I read about the news of the sudden death of Dave Goldberg, CEO of Survey Monkey and husband of Facebook COO Sheryl Sandberg, while sitting alone in the light-filled apartment of a friend. This friend had volunteered to take my youngest child, 8, to his daughter’s fundraising march for the New York Blood Center, so that I could get some work done after a week of my own still-mysterious blood illness.
There’s more to that opening paragraph than meets the eye. All of it, like the circulatory system itself, circles back to the heart.
I initially met and was befriended by Sandberg after my youngest, then 4, was diagnosed via Facebook with Kawasaki Disease, a rare, life-threatening illness that affects the blood vessels around the heart and is the leading cause of heart attacks in children under the age of five. He was sick and getting sicker, and no one could figure out why. In a panic I’d uploaded some photos to Facebook to ask the hive mind for their collective wisdom.
Eventually my son was treated with IVIG, a blood product created from the plasma of 1000 donors. (In other words, his joining my friend on his daughter’s march to raise money for our local blood bank was personal.) He got better, then he got worse, then he received another dose of IVIG, then he got better again, then he came down with liver disease and got worse, then he got better and has stayed healthy, knock on wood, ever since.
My heart, however, did not survive the ordeal. I realized, sitting alone with my young child in that hospital, how alone I actually was. Forget leaning in. I had no one to lean on. It was the beginning of the end of my marriage.
Sandberg reached out to me via email after I published an essay about the Facebook diagnosis of my son’s illness in Slate. She then invited me to appear at a couple of her New York-based events (the pre-IPO Facebook announcement at the Museum of Natural History, followed by her appearance on Katie Couric’s show) as well as to her New York book party for “Lean In.” Like most people who have had any interactions with Sandberg whatsoever, I have nothing but kind words to say about her. She has, to continue the metaphor, a good heart.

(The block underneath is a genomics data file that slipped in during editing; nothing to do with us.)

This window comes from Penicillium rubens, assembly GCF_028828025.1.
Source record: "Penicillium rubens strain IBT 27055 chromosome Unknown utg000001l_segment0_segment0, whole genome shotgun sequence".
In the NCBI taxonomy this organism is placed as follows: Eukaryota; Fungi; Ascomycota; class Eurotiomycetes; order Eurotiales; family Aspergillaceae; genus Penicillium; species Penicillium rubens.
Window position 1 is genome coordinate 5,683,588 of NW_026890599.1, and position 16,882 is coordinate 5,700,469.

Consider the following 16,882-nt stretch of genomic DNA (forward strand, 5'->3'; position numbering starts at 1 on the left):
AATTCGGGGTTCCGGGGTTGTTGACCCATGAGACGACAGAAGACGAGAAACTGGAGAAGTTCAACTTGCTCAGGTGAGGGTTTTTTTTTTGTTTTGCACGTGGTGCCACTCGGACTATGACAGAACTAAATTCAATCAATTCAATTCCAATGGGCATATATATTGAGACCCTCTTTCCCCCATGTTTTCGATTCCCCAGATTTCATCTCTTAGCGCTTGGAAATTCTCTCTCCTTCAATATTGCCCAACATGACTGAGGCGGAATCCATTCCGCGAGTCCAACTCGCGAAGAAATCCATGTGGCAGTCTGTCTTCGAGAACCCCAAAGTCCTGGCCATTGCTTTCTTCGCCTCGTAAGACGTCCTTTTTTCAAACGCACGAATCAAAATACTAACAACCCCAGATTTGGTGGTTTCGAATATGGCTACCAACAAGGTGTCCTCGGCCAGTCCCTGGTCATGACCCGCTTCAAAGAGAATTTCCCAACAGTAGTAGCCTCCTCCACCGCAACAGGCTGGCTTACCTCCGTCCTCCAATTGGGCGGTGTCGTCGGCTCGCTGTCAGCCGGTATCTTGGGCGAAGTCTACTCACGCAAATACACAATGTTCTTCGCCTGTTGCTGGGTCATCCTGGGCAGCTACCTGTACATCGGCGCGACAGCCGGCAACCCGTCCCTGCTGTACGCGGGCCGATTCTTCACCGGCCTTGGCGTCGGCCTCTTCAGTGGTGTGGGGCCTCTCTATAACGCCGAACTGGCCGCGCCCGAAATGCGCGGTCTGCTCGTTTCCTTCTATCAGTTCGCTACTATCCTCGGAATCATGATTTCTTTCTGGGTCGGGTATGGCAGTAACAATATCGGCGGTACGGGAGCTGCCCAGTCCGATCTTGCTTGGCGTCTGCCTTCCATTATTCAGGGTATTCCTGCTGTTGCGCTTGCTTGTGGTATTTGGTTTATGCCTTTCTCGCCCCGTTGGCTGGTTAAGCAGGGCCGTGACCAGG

Then, two weeks ago, I broke out in what I thought were hives on my shins and calves. Makes sense, I thought, since I am under a lot of stress. I currently have five jobs: 1) my fulltime job here at The Mid; 2) the script for a TV pilot; 3) several freelance articles; 4) the copyedited manuscript for a book that was due today plus the photography for said book, also due today; and 5) my side business as a portrait photographer, for which I have two clients still waiting for their final color-corrected images.
Even with all five of these jobs, I can’t afford a regular babysitter, so my 18-year-old daughter fills in when she can. Meanwhile my ex moved across the country to start a business. Meaning everything’s on my shoulders and has been for some time. I lean in not because I want to but because I have to.
It’s kind of killing me. I chose to go into the arts and publishing, but there are days when I wonder what it would have been like to take a more Sandbergian approach to my career. I can’t imagine I’m the only woman of my generation to do so.
After what I thought were the hives broke out, I emailed my boss to ask for last week off without pay, just to have the time to tie up my other loose ends. Then a friend who is a doctor took a look at my “hives” and declared them not hives.
“That’s petechiae,” she said.
“Petechiae. It’s essentially bleeding under the skin. You need to get that checked out with your GP. Immediately.”
This is how I found myself, last Monday, having a dozen vials of blood drawn as my GP’s partner, who’d examined my skin and was concerned about leukemia, said, “If this gets any worse, I want you to go to the emergency room immediately.”
“What? I can’t!” I said. “Who’ll take care of my kids?”
The doctor looked at me with an expression of empathy and concern. “You’ll have to organize something.”
Life turns on a dime, or so the expression goes, but even though I know this to be true, I’m still shocked every single time it happens. In the past decade alone, I’ve had an appendectomy, a hysterectomy, a hernia operation, a diagnosis of DCIS, my son’s Kawasaki Disease, and a father who died of pancreatic cancer. Every single time I think I’m back on my feet, the rug gets yanked out yet again.